Conclusion: The results suggested a novel sustained-release formulation with higher drug availability and better lung targeting from CS-rhIFNα-2b-CCPM compared to the reference (the stock solution of rhIFNα-2b), and, thus, should be further studied.
Keywords: nanoporous, ion-responsive, recombinant human interferon α-2b, ion exchange technique, sustained release, lung targeting
Interferon α-2b (IFNα-2b) is a type of cytokine protein with broad-spectrum antitumor1, antiviral,2 and immune enhancement3 activities. It is one of the most important antitumor biological products in clinical practice today. Recombinant human interferon α-2b (rhIFNα-2b) has the same biological activity as natural human IFNα-2b, which is combined with other drugs to treat small cell or non-small cell lung cancers continuously.4 Like most protein drugs, the half-life of rhIFNɑ-2b is short,5 drug utilization rate is low, and the preparation process and releasing environment significantly influence its stability.6 In brief, the above shortcomings limit it for wider applications. Therefore, a new formulation of this cytokine is desired to improve its encapsulation and sustained release.
The ion-exchange technique has been widely used in many areas, such as ionic chemical drug delivery systems, protein purification, suspension formulations, etc.7,8 It has also been applied in protein polypeptide drug delivery systems. Compared to the crude drug, the drug–resin composite improves the stability and retention rate of enzyme activity. Traditional ion-exchange resins9 (Amberlite GC120 and Amberlite IRP69) are based on polystyrene diethylbenzene, which is nonbiodegradable and difficult to use in the study of protein drug delivery systems for injection. In addition, the protein drug has a molecular weight between 10 and 1000 kDa, so it is difficult to enter the smooth and dense interior of ion-exchange resins in large quantities, resulting in low drug loading. Nanoporous microspheres are suitable for embedding and controlling the release of rhIFNα-2b at a molecular weight of 19 kDa.10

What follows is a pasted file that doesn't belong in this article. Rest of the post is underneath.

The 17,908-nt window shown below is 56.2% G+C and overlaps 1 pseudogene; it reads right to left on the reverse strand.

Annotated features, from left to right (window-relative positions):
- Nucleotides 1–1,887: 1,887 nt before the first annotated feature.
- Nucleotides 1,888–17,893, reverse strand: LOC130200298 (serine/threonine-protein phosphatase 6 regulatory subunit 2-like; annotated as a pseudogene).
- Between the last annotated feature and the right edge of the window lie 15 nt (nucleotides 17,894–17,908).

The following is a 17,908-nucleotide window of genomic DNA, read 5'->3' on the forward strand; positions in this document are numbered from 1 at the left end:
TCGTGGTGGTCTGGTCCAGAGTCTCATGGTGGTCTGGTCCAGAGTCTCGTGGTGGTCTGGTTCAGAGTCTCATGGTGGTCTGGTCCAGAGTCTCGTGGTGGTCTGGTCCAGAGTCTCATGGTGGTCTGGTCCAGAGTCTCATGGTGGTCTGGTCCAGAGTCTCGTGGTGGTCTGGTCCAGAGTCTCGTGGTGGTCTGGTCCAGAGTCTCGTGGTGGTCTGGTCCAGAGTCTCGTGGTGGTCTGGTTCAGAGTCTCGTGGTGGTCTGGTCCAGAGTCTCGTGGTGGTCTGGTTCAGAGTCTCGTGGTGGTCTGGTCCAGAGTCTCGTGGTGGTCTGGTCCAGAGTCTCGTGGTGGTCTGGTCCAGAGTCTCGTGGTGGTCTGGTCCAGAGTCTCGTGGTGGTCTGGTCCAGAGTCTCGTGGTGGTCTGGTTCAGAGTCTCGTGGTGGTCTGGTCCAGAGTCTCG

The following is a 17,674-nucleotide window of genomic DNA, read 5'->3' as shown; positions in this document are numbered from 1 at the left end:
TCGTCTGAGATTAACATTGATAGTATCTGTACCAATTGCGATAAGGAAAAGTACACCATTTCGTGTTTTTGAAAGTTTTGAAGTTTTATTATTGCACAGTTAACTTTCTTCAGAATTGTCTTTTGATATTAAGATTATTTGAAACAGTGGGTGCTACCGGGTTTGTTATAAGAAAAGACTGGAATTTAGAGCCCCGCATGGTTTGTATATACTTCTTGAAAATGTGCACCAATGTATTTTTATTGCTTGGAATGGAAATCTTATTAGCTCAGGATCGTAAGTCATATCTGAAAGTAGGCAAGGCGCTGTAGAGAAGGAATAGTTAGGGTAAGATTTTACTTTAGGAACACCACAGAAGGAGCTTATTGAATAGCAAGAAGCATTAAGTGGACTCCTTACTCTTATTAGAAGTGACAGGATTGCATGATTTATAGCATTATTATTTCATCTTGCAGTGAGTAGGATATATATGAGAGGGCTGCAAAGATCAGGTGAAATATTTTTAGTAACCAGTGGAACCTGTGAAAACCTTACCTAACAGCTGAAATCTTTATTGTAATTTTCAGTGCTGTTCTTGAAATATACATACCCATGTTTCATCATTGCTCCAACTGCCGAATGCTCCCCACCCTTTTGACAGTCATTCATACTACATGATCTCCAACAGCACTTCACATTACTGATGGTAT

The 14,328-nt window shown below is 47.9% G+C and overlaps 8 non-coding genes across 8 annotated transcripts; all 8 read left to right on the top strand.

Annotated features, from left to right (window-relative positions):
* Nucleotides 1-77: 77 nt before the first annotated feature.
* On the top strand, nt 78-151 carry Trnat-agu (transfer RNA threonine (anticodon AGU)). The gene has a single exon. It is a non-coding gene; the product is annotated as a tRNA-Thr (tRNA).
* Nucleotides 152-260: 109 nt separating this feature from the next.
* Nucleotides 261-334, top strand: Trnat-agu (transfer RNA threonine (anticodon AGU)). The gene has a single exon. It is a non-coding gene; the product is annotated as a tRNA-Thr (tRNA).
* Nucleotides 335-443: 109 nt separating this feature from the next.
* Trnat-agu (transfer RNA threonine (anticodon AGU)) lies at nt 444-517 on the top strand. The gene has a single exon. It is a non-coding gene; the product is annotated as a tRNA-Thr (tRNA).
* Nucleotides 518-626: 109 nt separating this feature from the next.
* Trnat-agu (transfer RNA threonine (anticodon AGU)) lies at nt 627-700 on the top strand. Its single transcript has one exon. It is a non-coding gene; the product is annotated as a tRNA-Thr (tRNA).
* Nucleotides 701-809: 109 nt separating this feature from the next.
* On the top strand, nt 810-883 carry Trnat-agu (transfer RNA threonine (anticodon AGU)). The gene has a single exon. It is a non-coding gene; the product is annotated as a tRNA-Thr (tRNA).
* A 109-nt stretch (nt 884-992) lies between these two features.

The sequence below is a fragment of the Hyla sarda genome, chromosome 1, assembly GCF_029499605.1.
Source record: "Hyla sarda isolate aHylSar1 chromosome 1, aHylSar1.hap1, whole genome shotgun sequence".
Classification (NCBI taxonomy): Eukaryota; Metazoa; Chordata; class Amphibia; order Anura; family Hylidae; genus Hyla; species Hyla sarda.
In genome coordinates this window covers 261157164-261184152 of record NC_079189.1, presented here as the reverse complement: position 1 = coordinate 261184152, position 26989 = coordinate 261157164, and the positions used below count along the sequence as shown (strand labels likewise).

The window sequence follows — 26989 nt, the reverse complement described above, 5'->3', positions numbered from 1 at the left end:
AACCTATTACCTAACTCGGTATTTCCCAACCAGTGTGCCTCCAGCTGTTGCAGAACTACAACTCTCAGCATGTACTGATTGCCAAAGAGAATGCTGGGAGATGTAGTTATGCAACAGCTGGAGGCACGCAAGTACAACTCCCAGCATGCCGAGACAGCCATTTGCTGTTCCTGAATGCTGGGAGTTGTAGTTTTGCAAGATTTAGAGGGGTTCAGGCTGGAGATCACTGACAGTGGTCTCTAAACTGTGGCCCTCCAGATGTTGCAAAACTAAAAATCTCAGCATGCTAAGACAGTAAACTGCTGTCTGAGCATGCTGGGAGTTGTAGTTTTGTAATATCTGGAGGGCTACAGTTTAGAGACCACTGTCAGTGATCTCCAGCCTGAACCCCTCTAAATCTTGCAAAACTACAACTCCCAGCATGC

In order to solve the above problems, carboxymethyl chitosan (CC) is proposed in this study as the carrier for ion exchange. CC is a chitosan derivative, and CC is a type of amphoteric polymer with good water solubility, biocompatibility, biodegradability, low toxicity, and pH responsiveness. In recent years, CC has been widely used in biomedical,11–13 tissue engineering,14,15 wound dressing,16 agricultural film, and other health care products. In particular, it has become a new favorite in the field of pharmaceutical research. CC can be prepared into hydrogels,17–19 drug conjugates,20 biodegradable sustained-release carriers, polyelectrolyte complexes,21 etc. In addition, CC can also be used for the delivery of anticancer drugs,22 antibacterial drugs,23 anti-inflammatory drugs,24 and genes.25 Its application in the field of protein polypeptide drug delivery systems has received increasing attention.26